|23||Benjamin Antonietti||LW||R||5'10"||152||1991||-||Lusanne (NLB)|
|15||Sven Bärtschi||LW||L||5'11"||183||1992||Langenthal||Portland (WHL)|
|7||Luca Camperchioli||D||L||6'0"||209||1991||Basel||ZSC Lions (NLA)|
|1||Benjamin Conz||G||R||5'10"||207||1991||Porrentruy||SCL Tigers (NLA)|
|21||Renato Engler||W||L||5'8"||176||1991||Davos||Davos U20 (Swi Jr A)|
|20||Remo Giovannini||G||L||6'2"||194||1991||Davos||Davos U20 (Swi Jr A)|
|28||Samuel Guerra||D||L||6'0"||185||1993||Isone||Davos (NLA)|
|11||Gaëtan Haas||C||R||5'11"||168||1992||Bonfol||Biel (NLA)|
|27||Yannick Herren||W||L||5'12"||198||1991||Saas Grund||Kloten (NLA)|
|13||Gregory Hofmann||W||L||6'0"||170||1992||Neuenberg||Ambrì-Piotta (NLA)|
|18||Manuel Holenstein||W||L||5'6"||148||1991||Davos||Davos (NLA)|
|5||Romain Loeffel||D||R||5'10"||181||1991||La Chaux-de-Fonds||Gottéron (NLA)|
|25||Lino Martschini||RW||R||5'5"||117||1993||Zug||Peterborough (OHL)|
|19||Ryan McGregor||C||L||5'11"||185||1991||Jona||GCK Lions (Swi Jr A)|
|30||Lukas Meili||G||R||5'10"||161||1992||Russikon||Küsnacht (NLB)|
|22||Nino Niederreiter||LW||L||6'0"||207||1992||Chur||Portland (WHL)|
|16||Inti Pestoni||W||L||5'9"||174||1991||Sementina||Ambrì-Piotta (NLA)|
|10||Tristan Scherwey||RW||L||5'9"||176||1991||Wunnewil Flamatt||Bern (NLA)|
|8||Dominik Schlumpf||D||R||5'12"||174||1991||-||Shawinigan (QMJHL)|
|9||Reto Schäppi||C||L||6'4"||205||1991||Horgen||ZSC Lions (NLA)|
|6||Nicholas Steiner||D||L||5'12"||198||1991||Eggiwil||Kloten (NLA)|
|2||Dave Sutter||D||R||6'4"||203||1992||Monthey||Seattle (WHL)|
|17||Dario Trutmann||D||R||5'11"||185||1992||Küssnacht||Plymouth (OHL)|
|32||Ramón Untersander||D||R||6'0"||194||1991||-||Davos (NLA)|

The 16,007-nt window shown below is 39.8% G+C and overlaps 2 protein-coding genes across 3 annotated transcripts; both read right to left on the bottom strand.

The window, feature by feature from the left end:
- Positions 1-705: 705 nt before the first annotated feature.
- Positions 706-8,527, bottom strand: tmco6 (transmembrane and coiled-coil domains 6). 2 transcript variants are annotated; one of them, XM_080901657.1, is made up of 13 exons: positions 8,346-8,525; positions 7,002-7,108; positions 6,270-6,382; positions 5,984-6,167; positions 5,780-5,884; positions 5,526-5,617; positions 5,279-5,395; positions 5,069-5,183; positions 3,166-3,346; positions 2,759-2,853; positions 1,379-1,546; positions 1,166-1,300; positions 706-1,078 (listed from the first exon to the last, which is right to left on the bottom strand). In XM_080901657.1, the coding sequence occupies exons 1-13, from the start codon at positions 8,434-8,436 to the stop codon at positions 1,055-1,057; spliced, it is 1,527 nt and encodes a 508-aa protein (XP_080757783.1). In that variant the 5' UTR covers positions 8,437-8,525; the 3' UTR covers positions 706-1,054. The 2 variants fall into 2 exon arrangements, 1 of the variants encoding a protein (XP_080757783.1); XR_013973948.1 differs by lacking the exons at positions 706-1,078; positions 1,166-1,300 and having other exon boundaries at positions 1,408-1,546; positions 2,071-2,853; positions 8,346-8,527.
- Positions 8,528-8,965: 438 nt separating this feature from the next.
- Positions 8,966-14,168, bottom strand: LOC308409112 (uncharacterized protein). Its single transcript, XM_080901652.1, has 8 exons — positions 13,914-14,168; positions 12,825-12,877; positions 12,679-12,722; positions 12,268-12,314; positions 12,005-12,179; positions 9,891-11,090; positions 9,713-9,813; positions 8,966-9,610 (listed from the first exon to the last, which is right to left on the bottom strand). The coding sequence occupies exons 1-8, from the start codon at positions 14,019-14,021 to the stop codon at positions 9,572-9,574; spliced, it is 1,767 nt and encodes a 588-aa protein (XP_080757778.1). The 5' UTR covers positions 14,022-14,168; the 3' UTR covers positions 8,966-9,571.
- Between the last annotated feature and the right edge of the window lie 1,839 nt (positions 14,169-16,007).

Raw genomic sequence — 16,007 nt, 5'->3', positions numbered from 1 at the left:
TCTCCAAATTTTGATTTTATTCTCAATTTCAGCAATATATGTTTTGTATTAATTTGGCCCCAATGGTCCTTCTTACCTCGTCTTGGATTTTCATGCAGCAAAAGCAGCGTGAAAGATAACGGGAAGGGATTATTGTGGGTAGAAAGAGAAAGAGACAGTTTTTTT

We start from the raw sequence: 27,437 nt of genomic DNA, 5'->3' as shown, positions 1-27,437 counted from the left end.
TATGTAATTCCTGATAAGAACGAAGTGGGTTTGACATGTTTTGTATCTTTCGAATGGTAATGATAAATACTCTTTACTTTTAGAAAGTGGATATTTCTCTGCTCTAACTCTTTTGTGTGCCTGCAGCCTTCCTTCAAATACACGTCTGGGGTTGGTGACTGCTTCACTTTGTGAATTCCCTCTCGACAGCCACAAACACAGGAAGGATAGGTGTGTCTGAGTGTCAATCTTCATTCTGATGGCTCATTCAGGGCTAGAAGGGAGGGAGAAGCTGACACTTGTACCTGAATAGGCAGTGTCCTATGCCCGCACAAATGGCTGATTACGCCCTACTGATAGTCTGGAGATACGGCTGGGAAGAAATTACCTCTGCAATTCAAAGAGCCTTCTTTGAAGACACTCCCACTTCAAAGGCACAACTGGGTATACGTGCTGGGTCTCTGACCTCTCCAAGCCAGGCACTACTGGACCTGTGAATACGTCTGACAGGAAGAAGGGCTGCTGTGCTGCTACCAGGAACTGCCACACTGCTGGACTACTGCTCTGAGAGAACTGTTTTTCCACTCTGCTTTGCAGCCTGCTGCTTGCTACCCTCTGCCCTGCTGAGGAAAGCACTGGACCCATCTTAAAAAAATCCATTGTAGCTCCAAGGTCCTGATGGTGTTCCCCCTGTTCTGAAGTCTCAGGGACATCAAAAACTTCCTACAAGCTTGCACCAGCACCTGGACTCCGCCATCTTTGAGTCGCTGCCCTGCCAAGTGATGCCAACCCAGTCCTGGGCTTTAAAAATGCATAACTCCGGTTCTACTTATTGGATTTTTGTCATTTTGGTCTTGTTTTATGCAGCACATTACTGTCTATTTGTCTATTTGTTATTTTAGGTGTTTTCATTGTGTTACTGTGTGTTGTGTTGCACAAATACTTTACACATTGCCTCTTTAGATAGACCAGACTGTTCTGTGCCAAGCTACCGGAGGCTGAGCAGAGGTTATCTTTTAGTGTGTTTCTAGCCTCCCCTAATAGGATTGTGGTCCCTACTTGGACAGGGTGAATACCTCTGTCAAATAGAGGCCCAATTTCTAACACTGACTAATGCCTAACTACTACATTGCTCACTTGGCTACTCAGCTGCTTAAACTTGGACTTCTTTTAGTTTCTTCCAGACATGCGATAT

|26||Joël Vermin||RW||L||5'11"||181||1992||Fraunkappelen||Bern (NLA)|
|24||Samuel Walser||C||L||6'3"||205||1992||Olten||Kloten U20 (Swi Jr A)|
2011 Draft hopefuls (first time eligible only): LW Sven Bartschi, D Samuel Guerra, D Dario Trutmann, W Gregory Hoffman, RW Lino Martschini/
NHL Drafted: LW Nino Niederreiter (NYI, 5th overall, 2010)
Staff: Peter Luthi (General Manager), Richard Jost (Head Coach), Alex Reinhard and Sergio Soguel (Assistant Coaches)
Switzerland gets a similar draw to last year, in that there are two teams they probably won't beat in their group (USA and Finland), but two that they can beat. They are generally a cut above Germany and a cut below Slovakia, but the gap is narrowing between all three nations. It'll be an interesting battle for who gets the third spot there. Switzerland and Germany both have good goaltending (Slovakia is very suspect there), Slovakia has the better defence (followed by Switzerland, which is a decent amount ahead of Germany), and the forwards definitely go to Slovakia. Both Switzerland and Germany have a decent forward group, with the Swiss relying on star power in Niederrieter and Bartschi, and the Germans probably relying more on depth.
I hope I'm wrong about my prediction, since I hope to see the Hockey Fans crew again in Alberta next year, but I just feel Germany is a bit underrated right now, so I'm putting them in front.
Prediction: 5th in Group A, 9th overall.